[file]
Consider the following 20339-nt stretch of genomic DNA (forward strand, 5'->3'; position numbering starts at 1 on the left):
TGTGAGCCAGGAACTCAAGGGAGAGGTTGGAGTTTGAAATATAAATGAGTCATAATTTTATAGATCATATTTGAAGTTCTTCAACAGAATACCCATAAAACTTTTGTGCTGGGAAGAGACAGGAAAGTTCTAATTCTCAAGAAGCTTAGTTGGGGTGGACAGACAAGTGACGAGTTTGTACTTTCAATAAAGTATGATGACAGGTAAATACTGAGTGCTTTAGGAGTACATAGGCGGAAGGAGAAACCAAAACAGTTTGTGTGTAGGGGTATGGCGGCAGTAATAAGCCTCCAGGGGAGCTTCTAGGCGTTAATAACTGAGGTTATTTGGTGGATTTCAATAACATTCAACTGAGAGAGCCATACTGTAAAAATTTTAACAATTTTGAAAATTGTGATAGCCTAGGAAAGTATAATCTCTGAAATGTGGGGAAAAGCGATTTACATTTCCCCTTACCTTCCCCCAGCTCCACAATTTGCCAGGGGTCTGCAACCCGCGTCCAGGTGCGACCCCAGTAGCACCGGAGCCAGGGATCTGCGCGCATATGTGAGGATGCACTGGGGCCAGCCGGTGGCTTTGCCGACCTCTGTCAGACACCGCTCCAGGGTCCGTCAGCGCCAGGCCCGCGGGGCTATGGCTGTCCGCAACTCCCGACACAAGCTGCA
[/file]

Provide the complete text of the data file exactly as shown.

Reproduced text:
Consider the following 20339-nt stretch of genomic DNA (forward strand, 5'->3'; position numbering starts at 1 on the left):
TGTGAGCCAGGAACTCAAGGGAGAGGTTGGAGTTTGAAATATAAATGAGTCATAATTTTATAGATCATATTTGAAGTTCTTCAACAGAATACCCATAAAACTTTTGTGCTGGGAAGAGACAGGAAAGTTCTAATTCTCAAGAAGCTTAGTTGGGGTGGACAGACAAGTGACGAGTTTGTACTTTCAATAAAGTATGATGACAGGTAAATACTGAGTGCTTTAGGAGTACATAGGCGGAAGGAGAAACCAAAACAGTTTGTGTGTAGGGGTATGGCGGCAGTAATAAGCCTCCAGGGGAGCTTCTAGGCGTTAATAACTGAGGTTATTTGGTGGATTTCAATAACATTCAACTGAGAGAGCCATACTGTAAAAATTTTAACAATTTTGAAAATTGTGATAGCCTAGGAAAGTATAATCTCTGAAATGTGGGGAAAAGCGATTTACATTTCCCCTTACCTTCCCCCAGCTCCACAATTTGCCAGGGGTCTGCAACCCGCGTCCAGGTGCGACCCCAGTAGCACCGGAGCCAGGGATCTGCGCGCATATGTGAGGATGCACTGGGGCCAGCCGGTGGCTTTGCCGACCTCTGTCAGACACCGCTCCAGGGTCCGTCAGCGCCAGGCCCGCGGGGCTATGGCTGTCCGCAACTCCCGACACAAGCTGCA